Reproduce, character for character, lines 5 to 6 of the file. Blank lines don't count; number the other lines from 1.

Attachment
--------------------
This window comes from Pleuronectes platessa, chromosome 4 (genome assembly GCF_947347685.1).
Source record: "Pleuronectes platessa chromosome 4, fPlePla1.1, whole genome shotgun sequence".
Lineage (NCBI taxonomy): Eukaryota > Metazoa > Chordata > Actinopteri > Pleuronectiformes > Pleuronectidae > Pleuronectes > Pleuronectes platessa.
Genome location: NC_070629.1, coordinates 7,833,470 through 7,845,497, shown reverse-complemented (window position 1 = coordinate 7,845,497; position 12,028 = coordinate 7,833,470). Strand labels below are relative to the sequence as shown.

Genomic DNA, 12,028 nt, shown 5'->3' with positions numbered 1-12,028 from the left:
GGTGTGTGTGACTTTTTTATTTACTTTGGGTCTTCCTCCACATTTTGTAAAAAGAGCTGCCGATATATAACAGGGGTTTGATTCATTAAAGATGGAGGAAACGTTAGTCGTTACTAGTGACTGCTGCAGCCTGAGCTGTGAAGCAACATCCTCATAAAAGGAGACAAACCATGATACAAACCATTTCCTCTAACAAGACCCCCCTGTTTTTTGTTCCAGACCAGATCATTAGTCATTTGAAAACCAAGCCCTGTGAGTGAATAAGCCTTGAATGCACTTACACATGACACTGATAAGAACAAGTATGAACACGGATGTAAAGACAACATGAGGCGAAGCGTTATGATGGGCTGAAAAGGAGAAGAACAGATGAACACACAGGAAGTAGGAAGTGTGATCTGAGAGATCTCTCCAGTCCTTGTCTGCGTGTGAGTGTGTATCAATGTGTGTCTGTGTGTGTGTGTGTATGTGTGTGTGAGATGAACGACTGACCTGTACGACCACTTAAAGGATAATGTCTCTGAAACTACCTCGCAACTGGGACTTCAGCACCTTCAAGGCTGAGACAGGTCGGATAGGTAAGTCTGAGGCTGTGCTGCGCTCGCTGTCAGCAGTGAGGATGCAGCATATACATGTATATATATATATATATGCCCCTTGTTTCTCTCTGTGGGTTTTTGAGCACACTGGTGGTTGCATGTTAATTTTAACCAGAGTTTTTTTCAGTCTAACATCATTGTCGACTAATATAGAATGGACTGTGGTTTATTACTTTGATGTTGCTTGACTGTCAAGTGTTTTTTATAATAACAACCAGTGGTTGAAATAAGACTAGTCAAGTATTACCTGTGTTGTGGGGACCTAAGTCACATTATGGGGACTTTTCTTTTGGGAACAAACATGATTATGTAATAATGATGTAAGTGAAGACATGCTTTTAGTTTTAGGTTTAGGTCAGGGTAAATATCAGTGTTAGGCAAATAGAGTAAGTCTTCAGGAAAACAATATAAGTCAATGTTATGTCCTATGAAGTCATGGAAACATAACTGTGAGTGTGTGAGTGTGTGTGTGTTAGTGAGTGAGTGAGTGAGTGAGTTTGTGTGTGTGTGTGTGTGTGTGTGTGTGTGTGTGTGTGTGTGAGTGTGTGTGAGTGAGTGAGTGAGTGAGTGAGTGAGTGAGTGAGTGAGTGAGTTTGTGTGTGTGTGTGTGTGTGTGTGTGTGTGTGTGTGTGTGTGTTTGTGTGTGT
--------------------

Genomic DNA, 12,028 nt, shown 5'->3' with positions numbered 1-12,028 from the left:
GGTGTGTGTGACTTTTTTATTTACTTTGGGTCTTCCTCCACATTTTGTAAAAAGAGCTGCCGATATATAACAGGGGTTTGATTCATTAAAGATGGAGGAAACGTTAGTCGTTACTAGTGACTGCTGCAGCCTGAGCTGTGAAGCAACATCCTCATAAAAGGAGACAAACCATGATACAAACCATTTCCTCTAACAAGACCCCCCTGTTTTTTGTTCCAGACCAGATCATTAGTCATTTGAAAACCAAGCCCTGTGAGTGAATAAGCCTTGAATGCACTTACACATGACACTGATAAGAACAAGTATGAACACGGATGTAAAGACAACATGAGGCGAAGCGTTATGATGGGCTGAAAAGGAGAAGAACAGATGAACACACAGGAAGTAGGAAGTGTGATCTGAGAGATCTCTCCAGTCCTTGTCTGCGTGTGAGTGTGTATCAATGTGTGTCTGTGTGTGTGTGTGTATGTGTGTGTGAGATGAACGACTGACCTGTACGACCACTTAAAGGATAATGTCTCTGAAACTACCTCGCAACTGGGACTTCAGCACCTTCAAGGCTGAGACAGGTCGGATAGGTAAGTCTGAGGCTGTGCTGCGCTCGCTGTCAGCAGTGAGGATGCAGCATATACATGTATATATATATATATATGCCCCTTGTTTCTCTCTGTGGGTTTTTGAGCACACTGGTGGTTGCATGTTAATTTTAACCAGAGTTTTTTTCAGTCTAACATCATTGTCGACTAATATAGAATGGACTGTGGTTTATTACTTTGATGTTGCTTGACTGTCAAGTGTTTTTTATAATAACAACCAGTGGTTGAAATAAGACTAGTCAAGTATTACCTGTGTTGTGGGGACCTAAGTCACATTATGGGGACTTTTCTTTTGGGAACAAACATGATTATGTAATAATGATGTAAGTGAAGACATGCTTTTAGTTTTAGGTTTAGGTCAGGGTAAATATCAGTGTTAGGCAAATAGAGTAAGTCTTCAGGAAAACAATATAAGTCAATGTTATGTCCTATGAAGTCATGGAAACATAACTGTGAGTGTGTGAGTGTGTGTGTGTTAGTGAGTGAGTGAGTGAGTGAGTTTGTGTGTGTGTGTGTGTGTGTGTGTGTGTGTGTGTGTGTGTGAGTGTGTGTGAGTGAGTGAGTGAGTGAGTGAGTGAGTGAGTGAGTGAGTGAGTTTGTGTGTGTGTGTGTGTGTGTGTGTGTGTGTGTGTGTGTGTGTTTGTGTGTGT